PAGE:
The Spanish Inquisition…  Those were despicable people.  The more history I read about this continent, the more I find myself not liking the Spanish, and that is not fair at all today…  It is hard to not feel animosity for their torture and the genocide of the natives though…
Teotihuacan: The Pyramids Close to Mexico City

Atop the Pyramid of the Sun, looking at the Pyramid of the Moon in the distance.

So, we got to marvel at, look at, and climb the third largest pyramid in the world.  There are many smaller pyramids all over the ruins area, but they have also yet to be unearthed.  They pyramids are curious themselves as the insides are filled with dirt and soil.  There are other mounds everywhere in the area.

Teotihuacan: The Pyramids Close to Mexico City

Temple of the Moon.

I climbed on top of one of the pyramids that tourists are not so busy or concerned with.  Alone on top, I felt strange emotion come through me so I asked for the things that I want in life.  I also took a moment to lie down on the rocks in the center of the pyramid to absorb any of the energy that I could.  Maybe it will all come….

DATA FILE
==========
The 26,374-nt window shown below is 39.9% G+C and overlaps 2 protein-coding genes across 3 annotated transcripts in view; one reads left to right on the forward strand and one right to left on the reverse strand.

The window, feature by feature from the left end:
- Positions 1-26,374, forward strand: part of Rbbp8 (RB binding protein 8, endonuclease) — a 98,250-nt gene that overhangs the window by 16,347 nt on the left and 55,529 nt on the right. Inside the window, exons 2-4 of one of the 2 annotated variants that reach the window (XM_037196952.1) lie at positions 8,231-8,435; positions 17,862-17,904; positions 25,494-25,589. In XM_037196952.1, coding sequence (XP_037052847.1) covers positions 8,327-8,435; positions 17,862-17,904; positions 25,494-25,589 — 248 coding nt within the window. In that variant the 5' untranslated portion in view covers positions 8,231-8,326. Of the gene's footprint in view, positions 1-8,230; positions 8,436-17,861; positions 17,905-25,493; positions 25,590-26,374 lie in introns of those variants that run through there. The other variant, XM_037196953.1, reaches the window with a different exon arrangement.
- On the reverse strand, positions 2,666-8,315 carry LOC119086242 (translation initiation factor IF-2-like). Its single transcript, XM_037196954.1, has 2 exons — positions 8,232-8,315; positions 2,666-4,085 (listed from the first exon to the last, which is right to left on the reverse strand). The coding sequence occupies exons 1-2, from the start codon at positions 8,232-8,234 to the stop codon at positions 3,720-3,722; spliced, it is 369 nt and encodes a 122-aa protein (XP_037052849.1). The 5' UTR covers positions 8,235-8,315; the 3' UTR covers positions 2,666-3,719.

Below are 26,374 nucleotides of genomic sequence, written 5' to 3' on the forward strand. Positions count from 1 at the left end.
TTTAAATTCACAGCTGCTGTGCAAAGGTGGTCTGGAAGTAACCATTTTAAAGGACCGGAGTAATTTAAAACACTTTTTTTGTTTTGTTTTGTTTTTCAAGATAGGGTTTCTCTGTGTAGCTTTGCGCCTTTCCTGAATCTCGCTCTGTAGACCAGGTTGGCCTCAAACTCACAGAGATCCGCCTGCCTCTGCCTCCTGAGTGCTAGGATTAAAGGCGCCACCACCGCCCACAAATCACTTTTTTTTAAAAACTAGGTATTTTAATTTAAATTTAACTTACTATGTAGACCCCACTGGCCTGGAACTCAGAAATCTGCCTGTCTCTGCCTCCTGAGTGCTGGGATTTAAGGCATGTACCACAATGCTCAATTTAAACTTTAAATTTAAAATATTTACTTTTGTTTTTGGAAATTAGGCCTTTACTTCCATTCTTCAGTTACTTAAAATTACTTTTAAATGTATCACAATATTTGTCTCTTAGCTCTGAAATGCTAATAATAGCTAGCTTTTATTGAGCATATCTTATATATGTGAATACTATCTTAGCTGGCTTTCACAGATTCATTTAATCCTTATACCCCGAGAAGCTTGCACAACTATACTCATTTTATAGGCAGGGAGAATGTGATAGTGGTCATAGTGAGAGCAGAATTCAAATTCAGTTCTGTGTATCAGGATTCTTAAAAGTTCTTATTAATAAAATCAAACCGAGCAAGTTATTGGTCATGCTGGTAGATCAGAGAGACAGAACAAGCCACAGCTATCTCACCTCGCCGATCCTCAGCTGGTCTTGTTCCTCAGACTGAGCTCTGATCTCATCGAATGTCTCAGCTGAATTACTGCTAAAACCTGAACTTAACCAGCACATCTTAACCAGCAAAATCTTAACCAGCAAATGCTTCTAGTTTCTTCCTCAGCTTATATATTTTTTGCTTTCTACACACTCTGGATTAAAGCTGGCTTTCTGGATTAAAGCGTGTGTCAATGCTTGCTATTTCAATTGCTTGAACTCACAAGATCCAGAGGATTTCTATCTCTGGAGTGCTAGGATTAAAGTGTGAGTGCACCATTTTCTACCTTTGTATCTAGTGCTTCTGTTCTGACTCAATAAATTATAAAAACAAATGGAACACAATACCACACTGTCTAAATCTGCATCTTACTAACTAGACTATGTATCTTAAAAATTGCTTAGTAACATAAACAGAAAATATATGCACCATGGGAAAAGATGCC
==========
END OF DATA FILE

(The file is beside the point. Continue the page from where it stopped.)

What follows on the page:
Teotihuacan: The Pyramids Close to Mexico City

My own pyramid, where I felt an emotion come through my body from the top. It took me 11 seconds to get to the top.

It was a great day and it is truly incredible to peer at ponder at something so precise, built nearly 2,000 years ago in a way that we would be incapable of replicating today with all of our advances in technology.  Ancient societies…so fascinating.

Here are a few more photos of astonishing Teotihuacan, and the pyramids close to Mexico City.  In the peak of its heyday, the city of Teotihuacan was the sixth largest in the entire world: